"Modesty is a branch of faith and faith is in
paradise." The quote from Ali is written in
Fig. 5. Bowl with courtly couple and ver and copper, mixed in solution with clay the slender, red letters: "Greed is a sign of
Persian inscriptions.Iran (Kashan), particles) onto a tin-glazed ceramic surface poverty." At the end of this short statement,
ca. 12oo. Fritwarewith lusterpainting that had already been fired once. The second the potter has written an appeal for "Peace."
overglaze and splashes of turquoise
(d. 35.cm). IsabellaStewart Gardner
firing took place at a lower temperature in These inscriptions are extracts from a
Museum, C15w0o. a kiln with a reduced oxygen atmosphere. vast body of knowledge known as Hadithor
When the ceramic was cool, it was buffed Tradition literature, comprised of sayings
with a cloth to reveal an iridescent stain. attributed to the Prophet Muhammad and
Blessings can take many forms: Encircled his early Companions, as well as narratives
by wide-eyed birds, the word barakaholds the of their actions. Assiduously collected and
center of the bowl in FIGURE 2. With its green- catalogued in the decades following the
ish design painted over a white ground, scal- death of the Prophet, Hadith is second only to
loped rim, and prominent inscription, this the Qur'an in sacred authority and spiritual
bowl imitates the luster bowl, with which power. More long-lived than paper or parch-
it is roughly contemporary. But luster tech- ment, pottery vessels such as this bowl pre-
nique was a closely guarded trade secret, so serve the earliest written examples of Hadith.
the potter has painted his birds and inscrip- Easy to break but difficult to get rid of,
tion by different means: using colored clays there is little in this world more durable than
in slip form. The pinkish earthenware body pottery. What, then, could be more natural
was blanketed with a white slip, the design than to fashion out of clay the eternal words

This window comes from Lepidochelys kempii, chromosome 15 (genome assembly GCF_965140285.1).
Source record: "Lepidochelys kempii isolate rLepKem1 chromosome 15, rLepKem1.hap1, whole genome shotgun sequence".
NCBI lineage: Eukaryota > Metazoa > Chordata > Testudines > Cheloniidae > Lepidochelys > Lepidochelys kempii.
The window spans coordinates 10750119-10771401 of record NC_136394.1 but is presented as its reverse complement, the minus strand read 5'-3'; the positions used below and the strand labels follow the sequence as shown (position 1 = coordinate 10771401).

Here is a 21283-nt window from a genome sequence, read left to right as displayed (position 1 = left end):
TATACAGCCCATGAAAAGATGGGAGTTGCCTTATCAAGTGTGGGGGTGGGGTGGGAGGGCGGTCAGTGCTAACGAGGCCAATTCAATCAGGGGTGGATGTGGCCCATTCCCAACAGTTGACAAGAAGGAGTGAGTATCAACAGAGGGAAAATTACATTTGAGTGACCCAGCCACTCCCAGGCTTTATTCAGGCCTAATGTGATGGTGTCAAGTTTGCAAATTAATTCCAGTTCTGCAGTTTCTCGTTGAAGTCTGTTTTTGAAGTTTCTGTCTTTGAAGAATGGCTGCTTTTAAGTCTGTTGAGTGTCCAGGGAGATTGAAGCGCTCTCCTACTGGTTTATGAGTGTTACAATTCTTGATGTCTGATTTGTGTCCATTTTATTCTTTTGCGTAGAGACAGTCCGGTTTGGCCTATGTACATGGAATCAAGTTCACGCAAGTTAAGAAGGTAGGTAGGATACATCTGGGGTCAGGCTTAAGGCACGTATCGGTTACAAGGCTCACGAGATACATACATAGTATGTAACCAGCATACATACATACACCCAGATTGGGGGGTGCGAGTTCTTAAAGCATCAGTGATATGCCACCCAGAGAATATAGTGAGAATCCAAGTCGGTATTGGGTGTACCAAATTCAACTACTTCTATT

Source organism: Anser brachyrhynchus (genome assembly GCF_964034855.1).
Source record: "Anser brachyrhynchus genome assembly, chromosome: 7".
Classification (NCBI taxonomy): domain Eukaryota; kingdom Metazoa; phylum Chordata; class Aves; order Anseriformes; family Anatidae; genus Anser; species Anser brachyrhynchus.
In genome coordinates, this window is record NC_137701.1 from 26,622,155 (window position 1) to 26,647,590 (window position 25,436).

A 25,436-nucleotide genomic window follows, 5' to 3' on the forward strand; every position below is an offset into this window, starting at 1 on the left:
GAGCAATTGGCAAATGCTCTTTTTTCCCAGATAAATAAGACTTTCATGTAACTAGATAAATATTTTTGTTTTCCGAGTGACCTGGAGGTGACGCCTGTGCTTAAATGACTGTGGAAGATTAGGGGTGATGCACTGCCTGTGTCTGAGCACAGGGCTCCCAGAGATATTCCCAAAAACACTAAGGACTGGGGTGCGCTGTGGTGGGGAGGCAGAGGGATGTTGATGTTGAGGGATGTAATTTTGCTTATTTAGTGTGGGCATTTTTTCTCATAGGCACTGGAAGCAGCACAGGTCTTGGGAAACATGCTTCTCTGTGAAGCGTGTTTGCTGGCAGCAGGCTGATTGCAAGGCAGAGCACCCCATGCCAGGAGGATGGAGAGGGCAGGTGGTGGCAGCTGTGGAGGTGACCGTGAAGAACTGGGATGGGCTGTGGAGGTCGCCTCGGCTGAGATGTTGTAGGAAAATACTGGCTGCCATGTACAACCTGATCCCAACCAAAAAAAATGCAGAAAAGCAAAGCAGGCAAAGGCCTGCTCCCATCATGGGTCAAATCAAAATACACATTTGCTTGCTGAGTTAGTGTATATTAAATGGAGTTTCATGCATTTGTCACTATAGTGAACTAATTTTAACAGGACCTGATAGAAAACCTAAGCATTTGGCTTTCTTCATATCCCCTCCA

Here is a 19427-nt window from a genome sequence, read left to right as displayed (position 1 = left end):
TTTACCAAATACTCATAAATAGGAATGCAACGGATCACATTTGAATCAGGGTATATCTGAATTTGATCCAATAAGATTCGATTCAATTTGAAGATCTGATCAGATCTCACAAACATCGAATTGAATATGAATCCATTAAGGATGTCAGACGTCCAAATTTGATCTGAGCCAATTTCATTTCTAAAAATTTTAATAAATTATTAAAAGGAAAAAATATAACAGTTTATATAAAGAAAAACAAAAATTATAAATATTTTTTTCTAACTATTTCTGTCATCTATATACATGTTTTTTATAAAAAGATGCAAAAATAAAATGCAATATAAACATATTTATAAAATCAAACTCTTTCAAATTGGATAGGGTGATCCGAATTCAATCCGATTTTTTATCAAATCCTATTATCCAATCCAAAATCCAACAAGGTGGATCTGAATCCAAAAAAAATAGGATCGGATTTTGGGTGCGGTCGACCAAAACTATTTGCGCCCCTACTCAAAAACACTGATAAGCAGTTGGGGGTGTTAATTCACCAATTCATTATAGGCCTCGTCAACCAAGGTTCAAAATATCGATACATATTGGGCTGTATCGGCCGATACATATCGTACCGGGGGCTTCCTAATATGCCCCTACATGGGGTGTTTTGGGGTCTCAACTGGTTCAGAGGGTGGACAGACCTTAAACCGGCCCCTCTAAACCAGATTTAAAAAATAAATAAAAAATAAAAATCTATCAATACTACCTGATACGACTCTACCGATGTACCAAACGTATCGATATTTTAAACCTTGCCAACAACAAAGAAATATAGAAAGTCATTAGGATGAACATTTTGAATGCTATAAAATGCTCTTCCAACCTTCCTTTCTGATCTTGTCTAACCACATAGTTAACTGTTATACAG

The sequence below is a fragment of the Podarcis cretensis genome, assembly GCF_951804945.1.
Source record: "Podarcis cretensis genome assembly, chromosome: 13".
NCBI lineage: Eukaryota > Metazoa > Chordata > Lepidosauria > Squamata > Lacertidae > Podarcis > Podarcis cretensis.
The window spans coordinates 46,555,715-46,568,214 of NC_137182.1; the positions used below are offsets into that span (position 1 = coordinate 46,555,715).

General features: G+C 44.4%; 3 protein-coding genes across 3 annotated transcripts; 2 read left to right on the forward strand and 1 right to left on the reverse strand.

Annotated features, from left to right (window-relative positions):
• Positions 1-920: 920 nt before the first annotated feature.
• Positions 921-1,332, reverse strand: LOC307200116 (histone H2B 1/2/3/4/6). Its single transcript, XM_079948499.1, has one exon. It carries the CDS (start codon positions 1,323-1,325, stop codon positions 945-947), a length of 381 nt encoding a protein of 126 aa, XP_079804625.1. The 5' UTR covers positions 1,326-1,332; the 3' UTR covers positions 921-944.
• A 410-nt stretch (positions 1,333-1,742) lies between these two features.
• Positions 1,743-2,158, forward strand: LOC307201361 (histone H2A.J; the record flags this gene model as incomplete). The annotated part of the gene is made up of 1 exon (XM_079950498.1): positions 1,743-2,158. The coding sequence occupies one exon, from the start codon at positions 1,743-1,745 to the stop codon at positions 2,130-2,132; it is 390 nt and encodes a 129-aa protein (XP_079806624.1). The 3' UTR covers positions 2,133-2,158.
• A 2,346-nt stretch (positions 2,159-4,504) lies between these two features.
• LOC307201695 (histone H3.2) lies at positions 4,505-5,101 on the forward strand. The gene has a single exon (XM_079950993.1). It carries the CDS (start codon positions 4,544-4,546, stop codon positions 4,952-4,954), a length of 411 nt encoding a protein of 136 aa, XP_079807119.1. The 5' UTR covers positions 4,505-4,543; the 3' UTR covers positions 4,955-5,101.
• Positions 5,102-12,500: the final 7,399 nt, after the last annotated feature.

painted in greenish clay, and the whole cov- of God as revealed in the Qur'an? On the
ered by a clear glaze. The bowl with birds bright turquoise plaque in FIGURE 4, the words
was made at the eastern edges of the Abbasid of the I I2th chapter of the Qur'an are mod-
empire, during the reign of the Samanid eled in relief and run around three edges:
dynasty (875-999), whose princely realm "Say, He is God, the One, the Only God, the
included northeastern Iran and Uzbekistan. Eternal, the Absolute. He begetteth not, nor
Slip-painting was only one of the tech- is he begotten. And there is none like unto
niques used by Samanid potters, but with it Him." This short chapter sets out the funda-
mental principles of the unity of God (tawhid),
differentiating Islam from Christianity. The
small plaque is in the shape of a mihrab,the
focal point in a mosque that marks the direc-
tion toward Mecca. It may have been used in a
shrine or mausoleum to indicate the direction
for prayer.
Not all writing on Islamic ceramics is of
a sacred nature, as demonstrated by the large
luster plate made in Iran around the year 1200
(FIGURE 5). On this luxurious plate, Persian
poetry is written in Arabic script, reflecting
the revival of Persian as a literary language